Getting Back on Track After the “Quarantine 15”
“Quarantine 15” – it’s the buzzword being used to describe the trend in weight gain seen since the start of the pandemic (and the complete upheaval of everyone’s routines). Although it’s meant to be lighthearted – as a comparison to the popular “freshman 15” – many health professionals are starting to worry about its repercussions.
To understand how to get back on track, and why it’s necessary, we sat down with Dr. Marc Neff, Medical Director of the Jefferson Health Bariatric Surgery Program in New Jersey, as well as several Jefferson Health dietitians.
“It feels like we’ve all gone to college again, and we’re all fumbling through the first semester,” said Dr. Neff. “This doesn’t mean we can’t relearn our old tricks and regain control for the second semester.”
Why has the pandemic created such an impact?
Between all of the schedule changes with school and work, as well as the frightening uncertainties of our safety and the economy, a lot of stress has been stirred – emotionally, physically, and financially. It’s required a difficult adjustment, and rather than finding healthy coping mechanisms, many people have started to overeat, explains Melissa Parisi, RD.
The imbalance in our stress hormones (such as cortisol) can actually affect our hunger hormones (such as ghrelin), explains Andrea Bookoff, MS, RD. “So, when we’re stressed, we may actually feel hungrier. It’s also embedded in us from infancy to turn to food for comfort; it’s often an involuntary response.”
For many, lack of sleep and socialization have also played a role in poor eating habits. Being stuck home, with little social cues and human contact, can significantly contribute to stress, says Dr. Neff. Two other common pandemic habits – eating unhealthy foods (especially close to bedtime) and increased alcohol consumption – can both negatively impact sleep quality, adds Melissa Wadolowski, RDN, LDN, CHC.
This can quickly turn into an endless cycle. Small setbacks are natural, but they need to be addressed.
What could this mean in the broader scheme of things?
While it’s good to acknowledge your weight gain and take accountability for it, it’s bad to turn it into a joke, says Wadolowski. Memes and buzzwords can negate the seriousness of the situation – which is that many people are neglecting their health and opening the doors to illness. This is especially worrisome for people already in poor health.
Studies show there are 65 different medical conditions and 15 different cancers all linked to obesity, shares Dr. Neff. Within the past couple of years, we’ve surpassed 40 percent obesity as a nation. As this pandemic goes on, this percentage could easily increase.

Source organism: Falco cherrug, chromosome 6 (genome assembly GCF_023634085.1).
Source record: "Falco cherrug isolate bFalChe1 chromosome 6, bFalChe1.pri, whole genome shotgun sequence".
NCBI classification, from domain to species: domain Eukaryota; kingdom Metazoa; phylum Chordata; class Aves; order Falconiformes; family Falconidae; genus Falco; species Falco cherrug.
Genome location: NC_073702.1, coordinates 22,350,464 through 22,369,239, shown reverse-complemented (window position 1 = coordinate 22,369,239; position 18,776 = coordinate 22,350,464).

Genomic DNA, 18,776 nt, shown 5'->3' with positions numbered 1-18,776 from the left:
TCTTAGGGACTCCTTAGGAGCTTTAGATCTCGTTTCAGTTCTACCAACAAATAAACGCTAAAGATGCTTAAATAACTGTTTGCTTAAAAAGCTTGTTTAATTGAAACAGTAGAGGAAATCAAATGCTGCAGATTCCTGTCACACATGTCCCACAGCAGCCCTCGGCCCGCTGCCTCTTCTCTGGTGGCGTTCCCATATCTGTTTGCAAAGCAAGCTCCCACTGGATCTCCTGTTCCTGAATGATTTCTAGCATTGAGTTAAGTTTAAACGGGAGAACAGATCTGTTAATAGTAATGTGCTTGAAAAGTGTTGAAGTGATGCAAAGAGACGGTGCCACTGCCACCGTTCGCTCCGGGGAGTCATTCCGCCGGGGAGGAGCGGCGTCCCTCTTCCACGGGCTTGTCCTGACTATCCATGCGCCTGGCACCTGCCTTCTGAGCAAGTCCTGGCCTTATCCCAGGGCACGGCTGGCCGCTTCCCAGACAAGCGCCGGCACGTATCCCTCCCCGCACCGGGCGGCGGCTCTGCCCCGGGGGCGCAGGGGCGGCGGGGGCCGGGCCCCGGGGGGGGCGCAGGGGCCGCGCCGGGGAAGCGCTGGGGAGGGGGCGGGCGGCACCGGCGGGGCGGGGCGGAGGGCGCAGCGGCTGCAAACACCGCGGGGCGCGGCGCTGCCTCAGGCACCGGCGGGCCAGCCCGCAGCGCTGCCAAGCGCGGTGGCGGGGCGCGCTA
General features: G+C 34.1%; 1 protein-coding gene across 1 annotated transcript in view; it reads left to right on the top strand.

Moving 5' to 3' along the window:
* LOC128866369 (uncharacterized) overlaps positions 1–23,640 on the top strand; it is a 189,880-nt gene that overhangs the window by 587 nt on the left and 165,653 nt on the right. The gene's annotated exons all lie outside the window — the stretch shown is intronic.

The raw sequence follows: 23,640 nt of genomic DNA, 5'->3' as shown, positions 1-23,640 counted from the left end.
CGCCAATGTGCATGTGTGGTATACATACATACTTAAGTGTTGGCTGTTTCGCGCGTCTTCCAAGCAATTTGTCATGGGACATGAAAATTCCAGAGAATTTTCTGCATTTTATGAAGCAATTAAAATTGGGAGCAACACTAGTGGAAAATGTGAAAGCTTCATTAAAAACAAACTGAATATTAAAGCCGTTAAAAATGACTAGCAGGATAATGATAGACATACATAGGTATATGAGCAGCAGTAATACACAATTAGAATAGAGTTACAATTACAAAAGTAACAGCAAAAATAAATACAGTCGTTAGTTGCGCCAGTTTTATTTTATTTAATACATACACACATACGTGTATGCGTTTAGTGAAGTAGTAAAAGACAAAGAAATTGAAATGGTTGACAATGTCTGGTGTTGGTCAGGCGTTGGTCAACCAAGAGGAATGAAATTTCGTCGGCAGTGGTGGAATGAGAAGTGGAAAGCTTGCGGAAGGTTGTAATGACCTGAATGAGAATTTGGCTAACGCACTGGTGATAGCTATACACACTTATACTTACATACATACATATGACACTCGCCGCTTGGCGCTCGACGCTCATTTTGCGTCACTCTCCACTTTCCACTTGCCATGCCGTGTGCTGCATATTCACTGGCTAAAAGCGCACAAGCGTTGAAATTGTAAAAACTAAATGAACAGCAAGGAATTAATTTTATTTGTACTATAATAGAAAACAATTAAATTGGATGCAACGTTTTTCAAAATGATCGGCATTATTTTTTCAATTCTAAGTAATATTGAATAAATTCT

How can we change?
The first step is planning ahead, says Parisi. Even though your schedule is no longer the same, creating a food plan can add some much-needed structure and consistency back to your day, adds Bookoff.
Plan Ahead: This can involve meal planning for the whole week, depending on what you find at your grocery store, or it can be as simple as packing a lunch box to bring to your home office, says Dr. Neff.
When we wait until the last minute to eat – when we’re at our hungriest – we’re more likely to grab something junky, says Wadolowski. It’s also easier to disregard portion size when this happens.
Picking healthy, affordable options is possible, but you have to set aside the time to do it, adds Parisi. The more you plan ahead, the less stress you should experience.
Set Achievable Goals:
Part of your plan should include a few easy, specific goals related to food and exercise. It may sound silly, but as you cross them off it can significantly boost your self-confidence and momentum, says Wadolowski.
Research some recipes and replace some of your guilty pleasures with healthier alternatives, such as a homemade trail mix or a frozen yogurt, continues Parisi. You can even turn this into a family project or educational opportunity for your kids.
“With that being said, know that having treats is still okay,” said Wadolowski. “You just want to do so in moderation.”
Hold Yourself Accountable:
“With my bariatric patients, I’ve encouraged them to return to the habits that worked best for them at the beginning,” said Dr. Neff. “Often, this involves using a fitness tracker or food log. This kind of tool can be beneficial for anyone. It keeps you honest when you’re not in front of a healthcare professional.”
You could also find an “accountability partner,” such as a friend or family member who wants to start eating healthier with you and will provide good support, adds Bookoff.
Factor in Some You Time:
Self-care is a must. It looks different for everyone; maybe it’s reading a book, listening to music, or going for a walk. Setting aside time for yourself each day is a key part of survival, explains Dr. Neff.
Don’t Approach it Alone:
“This virus is testing people’s resiliency, their creativity, and their discipline,” continued Dr. Neff.
If you’re struggling to get back on track, don’t be afraid to reach out for help, whether it’s with a mental health professional or a dietitian for nutritional counseling. No matter the hardship, you don’t have to go through it alone.
For more information on Nutrition services offered at Jefferson Health – New Jersey, click HERE.